London, Apr 21 : Scientists at University of Maryland School of Medicine in Baltimore and the Washington University School of Medicine in St. Louis have found that a genetic variant, GRK5, acts just like beta-blockers, a class of drugs used to treat chronic heart failure, and that it naturally protects certain people from heart failure and need for a heart transplant.
The researchers also found that the variant is commonly found in African American patients, whose in built "genetic beta blockade" actively protects them.
According to the researchers, this discovery may encourage the use of genetic testing in clinical trials for identifying those patients who can be benefited by a personalized therapy according to their personal genetic makeup.
"This is a significant development in our understanding of why some African American patients appear to not respond to beta-blockers in the same way as Caucasian patients. In this case, it seems that this genetic variation is a good thing, mimicking drugs that are frequently used to treat heart failure," Nature Medicine quoted Stephen B. Liggett, co-author of the study, as saying.
Few patients are benefited by beta-blockers, which allow the heart to get some relief from the overactive pumping due to heart failure, by developing a more normal cellular structure, and shrinking in size. This happens as beta-blockers block or tone down the fight or flight response.
Researchers took genetic profiles of more than 2,000 volunteers in Cincinnati, Kansas City and Atlanta, including Americans of European descent and African Americans. Few volunteers had heart failure, others had ischemia; healthy volunteers made up a third group.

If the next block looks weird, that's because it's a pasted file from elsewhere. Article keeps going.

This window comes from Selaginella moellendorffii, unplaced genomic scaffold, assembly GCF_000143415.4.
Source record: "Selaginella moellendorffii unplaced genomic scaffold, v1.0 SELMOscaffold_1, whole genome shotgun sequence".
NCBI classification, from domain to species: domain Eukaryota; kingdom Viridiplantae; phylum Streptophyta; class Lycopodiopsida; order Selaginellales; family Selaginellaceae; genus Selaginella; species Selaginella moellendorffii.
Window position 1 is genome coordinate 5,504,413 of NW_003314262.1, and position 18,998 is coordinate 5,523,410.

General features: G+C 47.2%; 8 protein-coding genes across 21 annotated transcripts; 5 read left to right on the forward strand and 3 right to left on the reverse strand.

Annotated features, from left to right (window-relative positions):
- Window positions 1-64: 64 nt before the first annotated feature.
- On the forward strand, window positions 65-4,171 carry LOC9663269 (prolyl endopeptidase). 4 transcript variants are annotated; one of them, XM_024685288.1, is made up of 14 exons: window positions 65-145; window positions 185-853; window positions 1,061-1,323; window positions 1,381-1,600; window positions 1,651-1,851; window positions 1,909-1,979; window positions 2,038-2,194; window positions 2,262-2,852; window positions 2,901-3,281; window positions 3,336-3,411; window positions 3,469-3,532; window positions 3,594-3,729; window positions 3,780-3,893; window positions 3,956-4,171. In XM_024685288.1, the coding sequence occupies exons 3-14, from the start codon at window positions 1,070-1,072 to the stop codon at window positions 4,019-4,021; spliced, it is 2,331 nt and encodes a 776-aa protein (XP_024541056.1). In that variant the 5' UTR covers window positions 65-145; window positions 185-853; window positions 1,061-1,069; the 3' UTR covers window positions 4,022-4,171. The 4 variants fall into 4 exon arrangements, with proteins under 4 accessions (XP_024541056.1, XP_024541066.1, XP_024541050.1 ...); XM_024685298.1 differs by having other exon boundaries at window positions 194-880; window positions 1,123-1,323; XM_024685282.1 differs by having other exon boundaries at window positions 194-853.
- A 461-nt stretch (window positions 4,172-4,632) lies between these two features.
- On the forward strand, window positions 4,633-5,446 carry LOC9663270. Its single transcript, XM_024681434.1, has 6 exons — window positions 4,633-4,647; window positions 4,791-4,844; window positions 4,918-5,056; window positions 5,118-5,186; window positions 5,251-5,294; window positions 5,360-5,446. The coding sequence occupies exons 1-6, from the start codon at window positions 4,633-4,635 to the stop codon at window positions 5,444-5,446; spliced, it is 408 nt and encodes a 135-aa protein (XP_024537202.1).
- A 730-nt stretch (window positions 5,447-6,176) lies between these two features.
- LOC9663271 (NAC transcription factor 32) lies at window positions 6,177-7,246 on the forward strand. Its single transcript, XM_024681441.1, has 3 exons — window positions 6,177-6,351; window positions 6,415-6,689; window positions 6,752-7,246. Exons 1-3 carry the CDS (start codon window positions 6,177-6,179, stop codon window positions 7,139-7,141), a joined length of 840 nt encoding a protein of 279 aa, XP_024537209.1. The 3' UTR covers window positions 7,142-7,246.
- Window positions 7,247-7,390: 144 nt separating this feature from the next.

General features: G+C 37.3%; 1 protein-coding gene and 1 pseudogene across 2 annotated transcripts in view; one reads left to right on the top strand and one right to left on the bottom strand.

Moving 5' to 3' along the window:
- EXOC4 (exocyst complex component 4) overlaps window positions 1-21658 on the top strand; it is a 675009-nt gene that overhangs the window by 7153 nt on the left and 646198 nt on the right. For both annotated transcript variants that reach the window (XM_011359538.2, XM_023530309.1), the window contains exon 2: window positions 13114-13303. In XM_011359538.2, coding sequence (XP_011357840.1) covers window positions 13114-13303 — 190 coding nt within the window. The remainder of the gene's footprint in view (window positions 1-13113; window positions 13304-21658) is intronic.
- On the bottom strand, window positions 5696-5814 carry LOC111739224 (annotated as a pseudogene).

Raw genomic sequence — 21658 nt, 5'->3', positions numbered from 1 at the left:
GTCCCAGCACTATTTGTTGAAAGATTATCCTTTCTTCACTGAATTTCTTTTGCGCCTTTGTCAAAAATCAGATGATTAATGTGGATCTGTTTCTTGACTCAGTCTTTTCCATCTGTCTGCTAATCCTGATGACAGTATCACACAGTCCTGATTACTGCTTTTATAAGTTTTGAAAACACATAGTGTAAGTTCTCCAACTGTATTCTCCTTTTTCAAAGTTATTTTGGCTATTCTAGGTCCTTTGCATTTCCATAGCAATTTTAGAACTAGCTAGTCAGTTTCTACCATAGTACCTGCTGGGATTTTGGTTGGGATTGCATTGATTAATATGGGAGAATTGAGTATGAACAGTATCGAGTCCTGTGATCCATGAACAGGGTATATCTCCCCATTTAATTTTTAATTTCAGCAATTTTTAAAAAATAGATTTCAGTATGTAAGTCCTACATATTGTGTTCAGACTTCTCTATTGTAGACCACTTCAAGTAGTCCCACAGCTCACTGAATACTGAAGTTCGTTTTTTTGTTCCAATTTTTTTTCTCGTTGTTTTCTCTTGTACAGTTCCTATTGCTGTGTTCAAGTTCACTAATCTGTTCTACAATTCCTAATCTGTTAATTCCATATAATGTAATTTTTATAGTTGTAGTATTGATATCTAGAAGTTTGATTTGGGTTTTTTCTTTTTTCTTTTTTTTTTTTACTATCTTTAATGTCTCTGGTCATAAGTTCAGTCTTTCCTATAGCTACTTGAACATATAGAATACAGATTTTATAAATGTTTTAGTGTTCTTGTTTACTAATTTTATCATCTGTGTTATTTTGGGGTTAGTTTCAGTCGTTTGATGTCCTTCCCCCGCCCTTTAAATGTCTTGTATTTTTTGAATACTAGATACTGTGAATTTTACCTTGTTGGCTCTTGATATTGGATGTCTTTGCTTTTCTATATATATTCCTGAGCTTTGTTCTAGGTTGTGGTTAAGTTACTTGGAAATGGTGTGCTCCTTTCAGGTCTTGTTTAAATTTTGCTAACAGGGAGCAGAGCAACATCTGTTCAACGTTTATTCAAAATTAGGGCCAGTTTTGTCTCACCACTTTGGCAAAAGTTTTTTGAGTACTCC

For better understanding of the genetic variation, they created cell lines and developed genetically altered mice and found that the genetic variant worked identically to beta-blocker drugs, reducing the impact of adrenalin that forces the heart to work harder.
In an experimental model, it was the variant that protected the mice from developing heart failure after exposure to a substance similar to adrenaline.
After this finding a prospective study was launched involving 375 African Americans with heart failure at the University of Cincinnati. While some were on beta-blockers and some were not. The participants were followed for an average of of two-and-a-half years and it was found that those with the variant who had heart failure were just as protected as those without the variant who were on beta-blockers.
"For several years, a controversy has existed in the cardiovascular field because of conflicting reports about whether beta-blockers helped African-American patients. By mimicking the effect of beta-blockers, the genetic variant makes it appear as if beta blockers aren't effective in these patients," said co-author Gerald W. Dorn II.
The study is available in the online version of Nature Medicine.